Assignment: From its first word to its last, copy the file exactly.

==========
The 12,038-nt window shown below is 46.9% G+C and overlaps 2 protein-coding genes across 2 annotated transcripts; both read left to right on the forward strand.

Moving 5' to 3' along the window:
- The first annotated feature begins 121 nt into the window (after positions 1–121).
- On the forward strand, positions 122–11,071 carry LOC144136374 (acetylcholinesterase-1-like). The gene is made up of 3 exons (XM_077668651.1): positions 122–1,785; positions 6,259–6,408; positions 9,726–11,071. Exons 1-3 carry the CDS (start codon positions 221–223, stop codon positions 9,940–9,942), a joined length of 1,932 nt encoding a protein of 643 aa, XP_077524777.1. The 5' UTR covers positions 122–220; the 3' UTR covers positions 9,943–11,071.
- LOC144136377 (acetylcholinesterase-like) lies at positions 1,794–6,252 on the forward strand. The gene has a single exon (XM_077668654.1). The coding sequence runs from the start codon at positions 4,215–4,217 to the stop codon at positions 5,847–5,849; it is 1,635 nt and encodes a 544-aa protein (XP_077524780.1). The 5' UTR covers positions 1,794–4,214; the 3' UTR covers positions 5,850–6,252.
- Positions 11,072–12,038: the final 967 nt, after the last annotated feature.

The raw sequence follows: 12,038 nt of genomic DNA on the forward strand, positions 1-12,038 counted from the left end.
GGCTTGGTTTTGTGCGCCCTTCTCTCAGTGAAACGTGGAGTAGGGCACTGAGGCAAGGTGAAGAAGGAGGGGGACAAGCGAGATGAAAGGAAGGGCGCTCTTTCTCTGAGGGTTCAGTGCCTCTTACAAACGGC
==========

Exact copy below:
The 12,038-nt window shown below is 46.9% G+C and overlaps 2 protein-coding genes across 2 annotated transcripts; both read left to right on the forward strand.

Moving 5' to 3' along the window:
- The first annotated feature begins 121 nt into the window (after positions 1–121).
- On the forward strand, positions 122–11,071 carry LOC144136374 (acetylcholinesterase-1-like). The gene is made up of 3 exons (XM_077668651.1): positions 122–1,785; positions 6,259–6,408; positions 9,726–11,071. Exons 1-3 carry the CDS (start codon positions 221–223, stop codon positions 9,940–9,942), a joined length of 1,932 nt encoding a protein of 643 aa, XP_077524777.1. The 5' UTR covers positions 122–220; the 3' UTR covers positions 9,943–11,071.
- LOC144136377 (acetylcholinesterase-like) lies at positions 1,794–6,252 on the forward strand. The gene has a single exon (XM_077668654.1). The coding sequence runs from the start codon at positions 4,215–4,217 to the stop codon at positions 5,847–5,849; it is 1,635 nt and encodes a 544-aa protein (XP_077524780.1). The 5' UTR covers positions 1,794–4,214; the 3' UTR covers positions 5,850–6,252.
- Positions 11,072–12,038: the final 967 nt, after the last annotated feature.

The raw sequence follows: 12,038 nt of genomic DNA on the forward strand, positions 1-12,038 counted from the left end.
GGCTTGGTTTTGTGCGCCCTTCTCTCAGTGAAACGTGGAGTAGGGCACTGAGGCAAGGTGAAGAAGGAGGGGGACAAGCGAGATGAAAGGAAGGGCGCTCTTTCTCTGAGGGTTCAGTGCCTCTTACAAACGGC